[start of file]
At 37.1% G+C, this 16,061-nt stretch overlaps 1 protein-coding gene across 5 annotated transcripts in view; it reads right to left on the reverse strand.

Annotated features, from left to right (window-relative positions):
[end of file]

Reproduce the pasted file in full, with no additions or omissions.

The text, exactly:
At 37.1% G+C, this 16,061-nt stretch overlaps 1 protein-coding gene across 5 annotated transcripts in view; it reads right to left on the reverse strand.

Annotated features, from left to right (window-relative positions):